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The Tale of Two Specialized Venges

I made some big changes to my 2013 Venge this year. First, I grew tired of the 52/36 chainset so I swapped the chainrings for a compact 50/34 combo just into winter. After trying the 50/34 combo on my ’99 Trek with an 11/28 cassette and I absolutely loved it. I had enough top end for sprints and plenty of low end for climbing up the hardest hills I have to deal with all year easily (well, easily-ish – 22% is still 22%). I also chose anodized black chainrings over bead-blasted aluminum (a change I like a lot):

New:

2013_Specialized_Venge_Comp_2020

Old:

20190914_164921

Next, I swapped out the Blackburn bottle cages for some lighter cages I picked up that, to tell the truth, looked better on the Venge than they did on my Trek – the newer styling just didn’t fit on my classic Trek.

Next up, I had to finally change out my pedals after six years. I’d worn the Look Keo’s out. I upgraded (and down-priced while dropping weight) to a set of iSSi carbon road pedals. With several hundred miles on them, they’re exactly as pedals should be – I don’t ever think about them.

Another new change for this season is a saddle upgrade. I switched from a Specialized Romin to a Selle Italia SLR Tekno Flow:

This decision was a little trickier to make. A Specialized Romin saddle was my first fitted road cycling saddle.  I’ve ridden one since I bought my Trek 5200… like mid-season 2012, and I love that saddle. The Romin is heavy, though, and I wanted to give a svelte little carbon number a second chance. Its first, last summer, crashed and burned. Now that I’ve got a little bit of experience, it wasn’t the saddle that was the problem, it’s how I had it dialed in that was problematic.

After dialing it in, I’m glad I made the change. I’ve ridden it on short, 20-mile rides, a couple metric centuries, several 40-50 mile rides and one 104-miler. I still have to get a lot more base miles on it, but I’m thoroughly enjoying the saddle while getting those base miles.  Of 199 weekend miles I rode 155 on the new saddle.

And after all that, I took the bike from 15.8 pounds down to 15.5

Perfect.

Day Two on My New Selle Italia SLR Tekno Flow

Day two on my new saddle was a day for getting it squared away, leveled and to test its limits as comfort goes. If I’m good at anything, it’s geeking out over tiny details.

For this test, I chose to wear my lightest pair of bibs with a chamois that’s… well, there isn’t much there.  They’re a nice pair of bibs, but I won’t wear them for a ride longer than 40 miles for the lack of adequate chamois padding.

I wanted to feel what was happening – that’s the only way to be certain I’ve got everything right. A thick chamois wouldn’t transfer enough… um… feedback. Yeah, that’s the ticket.

I started pedaling and noticed two things within the first minute. The nose of the saddle was just a shade too high, and the saddle itself needed to be lowered, maybe two millimeters. I made the adjustments and climbed back on. Perfect.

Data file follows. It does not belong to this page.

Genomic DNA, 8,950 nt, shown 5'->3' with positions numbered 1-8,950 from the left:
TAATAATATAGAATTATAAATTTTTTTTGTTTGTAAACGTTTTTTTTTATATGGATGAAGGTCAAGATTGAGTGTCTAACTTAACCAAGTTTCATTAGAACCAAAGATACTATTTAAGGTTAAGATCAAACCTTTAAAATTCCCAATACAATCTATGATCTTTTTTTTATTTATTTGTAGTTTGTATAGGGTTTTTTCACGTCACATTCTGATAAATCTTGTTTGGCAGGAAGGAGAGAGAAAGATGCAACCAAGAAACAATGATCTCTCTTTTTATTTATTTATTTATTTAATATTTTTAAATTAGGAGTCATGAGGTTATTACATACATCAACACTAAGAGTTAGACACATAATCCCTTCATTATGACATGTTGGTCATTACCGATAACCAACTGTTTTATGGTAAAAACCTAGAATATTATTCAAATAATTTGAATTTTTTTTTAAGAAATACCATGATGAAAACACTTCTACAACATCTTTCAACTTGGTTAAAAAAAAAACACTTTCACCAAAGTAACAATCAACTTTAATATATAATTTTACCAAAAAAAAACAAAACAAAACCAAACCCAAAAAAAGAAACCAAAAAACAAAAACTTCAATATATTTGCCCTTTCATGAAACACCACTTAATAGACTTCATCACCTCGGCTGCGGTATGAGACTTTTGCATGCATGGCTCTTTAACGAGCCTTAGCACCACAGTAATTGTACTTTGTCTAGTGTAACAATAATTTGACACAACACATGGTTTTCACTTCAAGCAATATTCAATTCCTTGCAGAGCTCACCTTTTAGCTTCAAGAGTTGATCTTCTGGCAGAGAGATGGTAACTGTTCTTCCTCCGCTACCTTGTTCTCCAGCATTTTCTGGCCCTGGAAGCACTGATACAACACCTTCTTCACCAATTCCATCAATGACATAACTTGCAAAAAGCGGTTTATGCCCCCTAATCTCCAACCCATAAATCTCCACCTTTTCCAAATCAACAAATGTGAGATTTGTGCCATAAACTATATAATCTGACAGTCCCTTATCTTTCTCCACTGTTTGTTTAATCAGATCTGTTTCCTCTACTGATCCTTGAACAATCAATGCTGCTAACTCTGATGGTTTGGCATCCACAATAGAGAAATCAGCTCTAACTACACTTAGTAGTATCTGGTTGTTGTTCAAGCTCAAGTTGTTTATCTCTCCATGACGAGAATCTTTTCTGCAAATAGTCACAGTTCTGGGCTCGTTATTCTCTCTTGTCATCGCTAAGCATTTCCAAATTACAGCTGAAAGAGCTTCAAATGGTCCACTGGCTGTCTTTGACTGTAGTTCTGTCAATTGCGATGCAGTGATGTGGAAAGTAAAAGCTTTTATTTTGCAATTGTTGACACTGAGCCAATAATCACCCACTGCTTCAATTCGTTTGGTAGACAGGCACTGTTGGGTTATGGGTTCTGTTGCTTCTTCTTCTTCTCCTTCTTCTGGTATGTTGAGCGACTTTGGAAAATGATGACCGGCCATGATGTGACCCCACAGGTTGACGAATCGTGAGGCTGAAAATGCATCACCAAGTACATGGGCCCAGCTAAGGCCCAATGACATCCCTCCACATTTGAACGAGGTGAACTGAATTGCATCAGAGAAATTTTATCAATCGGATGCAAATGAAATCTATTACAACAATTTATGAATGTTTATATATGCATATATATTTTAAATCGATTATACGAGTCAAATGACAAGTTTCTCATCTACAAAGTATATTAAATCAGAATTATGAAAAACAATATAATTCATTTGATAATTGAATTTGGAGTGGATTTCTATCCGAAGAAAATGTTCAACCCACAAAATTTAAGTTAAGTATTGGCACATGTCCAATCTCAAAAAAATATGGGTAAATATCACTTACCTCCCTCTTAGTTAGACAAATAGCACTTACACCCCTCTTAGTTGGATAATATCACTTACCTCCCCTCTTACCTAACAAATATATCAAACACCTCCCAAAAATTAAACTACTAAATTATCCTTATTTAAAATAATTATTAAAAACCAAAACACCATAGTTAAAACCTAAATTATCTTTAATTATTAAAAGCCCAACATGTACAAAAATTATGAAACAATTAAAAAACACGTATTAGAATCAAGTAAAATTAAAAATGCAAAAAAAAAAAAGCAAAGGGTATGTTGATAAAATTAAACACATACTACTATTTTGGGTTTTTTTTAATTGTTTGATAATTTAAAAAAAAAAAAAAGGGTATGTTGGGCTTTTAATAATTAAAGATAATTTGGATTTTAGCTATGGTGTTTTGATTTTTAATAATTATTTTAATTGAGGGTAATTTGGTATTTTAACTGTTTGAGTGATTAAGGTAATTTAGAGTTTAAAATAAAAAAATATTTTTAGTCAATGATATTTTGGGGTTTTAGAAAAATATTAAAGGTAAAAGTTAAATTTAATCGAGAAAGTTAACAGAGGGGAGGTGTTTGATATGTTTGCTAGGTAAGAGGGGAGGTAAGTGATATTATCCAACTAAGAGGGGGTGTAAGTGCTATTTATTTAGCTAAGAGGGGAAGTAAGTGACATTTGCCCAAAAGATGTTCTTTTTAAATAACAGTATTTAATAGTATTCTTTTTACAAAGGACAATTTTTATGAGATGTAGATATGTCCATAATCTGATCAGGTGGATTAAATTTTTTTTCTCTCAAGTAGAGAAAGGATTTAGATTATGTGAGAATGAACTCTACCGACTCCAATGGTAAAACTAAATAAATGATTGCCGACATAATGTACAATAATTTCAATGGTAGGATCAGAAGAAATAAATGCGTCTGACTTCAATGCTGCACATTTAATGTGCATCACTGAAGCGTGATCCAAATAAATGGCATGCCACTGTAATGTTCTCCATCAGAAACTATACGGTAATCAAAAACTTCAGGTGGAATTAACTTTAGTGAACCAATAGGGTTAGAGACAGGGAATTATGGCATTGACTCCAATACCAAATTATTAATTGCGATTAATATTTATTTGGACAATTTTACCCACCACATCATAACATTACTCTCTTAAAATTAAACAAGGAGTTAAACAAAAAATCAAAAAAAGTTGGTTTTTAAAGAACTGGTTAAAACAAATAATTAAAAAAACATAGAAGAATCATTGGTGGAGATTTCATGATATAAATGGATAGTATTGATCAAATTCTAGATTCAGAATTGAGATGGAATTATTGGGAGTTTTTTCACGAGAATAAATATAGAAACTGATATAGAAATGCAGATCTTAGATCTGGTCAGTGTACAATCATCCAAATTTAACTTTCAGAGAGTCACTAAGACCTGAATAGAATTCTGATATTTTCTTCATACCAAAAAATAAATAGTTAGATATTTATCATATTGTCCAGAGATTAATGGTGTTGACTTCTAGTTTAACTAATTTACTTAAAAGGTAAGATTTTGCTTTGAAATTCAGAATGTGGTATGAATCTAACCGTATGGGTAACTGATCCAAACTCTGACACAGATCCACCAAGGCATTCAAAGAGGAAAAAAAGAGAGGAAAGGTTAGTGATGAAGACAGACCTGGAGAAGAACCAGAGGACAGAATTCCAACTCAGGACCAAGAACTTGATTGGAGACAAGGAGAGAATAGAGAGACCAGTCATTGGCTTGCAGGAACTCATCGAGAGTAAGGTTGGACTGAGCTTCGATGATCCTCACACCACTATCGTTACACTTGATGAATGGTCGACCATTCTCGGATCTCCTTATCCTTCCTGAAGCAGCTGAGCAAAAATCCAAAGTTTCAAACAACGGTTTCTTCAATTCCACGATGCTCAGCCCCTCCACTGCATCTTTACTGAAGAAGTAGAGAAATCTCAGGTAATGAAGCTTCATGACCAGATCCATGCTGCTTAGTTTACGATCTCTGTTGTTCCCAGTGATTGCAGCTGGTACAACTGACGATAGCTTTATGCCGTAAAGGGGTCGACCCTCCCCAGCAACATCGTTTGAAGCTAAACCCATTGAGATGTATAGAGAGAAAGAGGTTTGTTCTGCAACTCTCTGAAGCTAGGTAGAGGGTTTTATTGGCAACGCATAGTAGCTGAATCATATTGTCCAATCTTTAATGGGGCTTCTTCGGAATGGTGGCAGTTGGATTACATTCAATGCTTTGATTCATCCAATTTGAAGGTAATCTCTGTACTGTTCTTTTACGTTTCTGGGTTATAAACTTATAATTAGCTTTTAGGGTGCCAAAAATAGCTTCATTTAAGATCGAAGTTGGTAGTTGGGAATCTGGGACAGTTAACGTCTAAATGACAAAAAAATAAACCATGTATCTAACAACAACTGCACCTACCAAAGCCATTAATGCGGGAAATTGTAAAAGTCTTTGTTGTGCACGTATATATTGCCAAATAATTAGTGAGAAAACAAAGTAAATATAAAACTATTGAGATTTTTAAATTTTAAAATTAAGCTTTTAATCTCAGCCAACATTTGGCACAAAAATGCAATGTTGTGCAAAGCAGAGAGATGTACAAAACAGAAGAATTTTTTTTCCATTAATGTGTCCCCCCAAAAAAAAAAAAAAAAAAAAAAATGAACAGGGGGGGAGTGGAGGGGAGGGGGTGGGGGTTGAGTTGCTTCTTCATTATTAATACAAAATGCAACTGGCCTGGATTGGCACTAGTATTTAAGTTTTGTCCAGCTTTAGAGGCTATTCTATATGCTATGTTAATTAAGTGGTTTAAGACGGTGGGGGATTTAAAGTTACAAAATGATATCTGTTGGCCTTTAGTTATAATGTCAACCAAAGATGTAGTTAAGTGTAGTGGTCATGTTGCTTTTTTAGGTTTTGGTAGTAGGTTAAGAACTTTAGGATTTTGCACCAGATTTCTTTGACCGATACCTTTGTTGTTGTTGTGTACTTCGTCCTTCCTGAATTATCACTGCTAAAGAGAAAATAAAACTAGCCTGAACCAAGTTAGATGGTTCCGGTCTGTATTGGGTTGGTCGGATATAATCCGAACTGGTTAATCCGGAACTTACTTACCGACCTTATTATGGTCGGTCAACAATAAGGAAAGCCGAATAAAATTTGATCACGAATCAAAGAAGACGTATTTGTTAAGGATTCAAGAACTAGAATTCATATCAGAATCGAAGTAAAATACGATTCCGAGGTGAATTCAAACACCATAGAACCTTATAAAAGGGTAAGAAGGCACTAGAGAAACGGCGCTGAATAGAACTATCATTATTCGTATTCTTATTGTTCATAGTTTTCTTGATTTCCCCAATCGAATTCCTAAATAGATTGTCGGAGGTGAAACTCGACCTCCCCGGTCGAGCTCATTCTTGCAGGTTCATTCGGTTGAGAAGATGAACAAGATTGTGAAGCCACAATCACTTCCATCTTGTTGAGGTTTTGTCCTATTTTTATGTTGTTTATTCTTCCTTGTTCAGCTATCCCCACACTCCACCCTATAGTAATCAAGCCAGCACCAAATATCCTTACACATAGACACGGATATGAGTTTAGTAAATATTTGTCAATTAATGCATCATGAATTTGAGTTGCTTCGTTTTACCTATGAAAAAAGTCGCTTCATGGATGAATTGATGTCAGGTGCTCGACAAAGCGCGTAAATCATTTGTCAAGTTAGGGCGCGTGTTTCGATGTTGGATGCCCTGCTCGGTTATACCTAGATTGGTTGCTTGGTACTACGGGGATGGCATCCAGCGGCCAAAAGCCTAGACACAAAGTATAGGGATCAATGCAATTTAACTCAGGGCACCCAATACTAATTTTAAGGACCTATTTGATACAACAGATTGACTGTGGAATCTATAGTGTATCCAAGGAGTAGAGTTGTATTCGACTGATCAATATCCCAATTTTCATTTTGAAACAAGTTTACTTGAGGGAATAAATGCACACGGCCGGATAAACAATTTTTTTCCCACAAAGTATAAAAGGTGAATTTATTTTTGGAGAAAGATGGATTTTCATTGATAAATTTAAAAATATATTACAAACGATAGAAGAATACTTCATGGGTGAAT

I spent the next 45 minutes in the same spot, pedaling away, watching Martian. I doubt I’ll have to change another thing after that… except that pair of bibs. Those won’t work on that saddle.

One final observation; that saddle probably won’t work on the Trek even though I’m running it through the paces on that bike. Not that I’d want the expensive saddle on the Trek, it’s just too lacking in padding to go on a bike that requires 23mm tires. The Venge, with its 25mm tires and carbon fiber wheels, is vastly more comfortable for such a stiff saddle.  In the end, I’ll put the Selle on the Venge and take the Romin off the Venge and put that on the 5200.

A New Saddle for the Stable; It’s LIGHT… and not for the Faint of Heart

I went to a bike swap meet with my wife, Sunday morning. A friend I ride with regularly had some high-end saddles, among other carbon fiber pleasantries, for sale and he offered one to me.

I was ready for something a little lighter than my Specialized Romin, but I laughed when I felt the full weight of it.  Folks, the whole saddle is 110 grams. Less that a quarter of a pound.  It’s less than half the weight of my Romin.

My friends, the Selle Italia SLR Tekno Flow.

The cutout is mighty big but… dude, 110 grams! My first impression was really… dude, seriously, does it matter?! 110 grams!  The Specialized Romin that came on my Venge is 273 grams.  So, when I put that svelt 110 SLR Tekno Flow on the Venge I’ll lose a third of a pound – on the saddle alone.

Last night was my first spin on it. Now, I can’t exactly say it was butter, because you don’t get that light putting padding on a saddle.

I chose a pair of old bibs with a thinner chamois so I could get an idea of how the saddle really felt.  Folks, I don’t care if it is a $400 saddle, if it hurts to ride on it I’d rather opt for something that’s comfortable and a little heavier – I spend way too much time in the saddle to mess with something that’s even a little uncomfortable.  The first few miles were a bit of an adjustment getting used to the huge cutout.  Once I got the fore/aft position figured out, though, it was surprisingly comfortable.  The best way to put it is it allows the hips to open up so you can stretch out.  With the plusher saddle I usually ride on the Trek, the way the saddle cradles you limits how low you want to get in the drops (most “comfortable” saddles are like this).  The Selle puts no limits on low – in fact, it encourages riding low on the hoods or in the drops.

Much more research will be required, but that saddle is absolutely staying in the stable.  Normally, after 45 minutes in the saddle on the trainer, my butt gets a little agitated – not quite painful, but I’m ready to be done.  While there was an adjustment period to the vastly more rigid SLR, there was zero agitation at the end of my 45 minute ride last night.  Interesting, indeed.  And did I mention?  110 grams!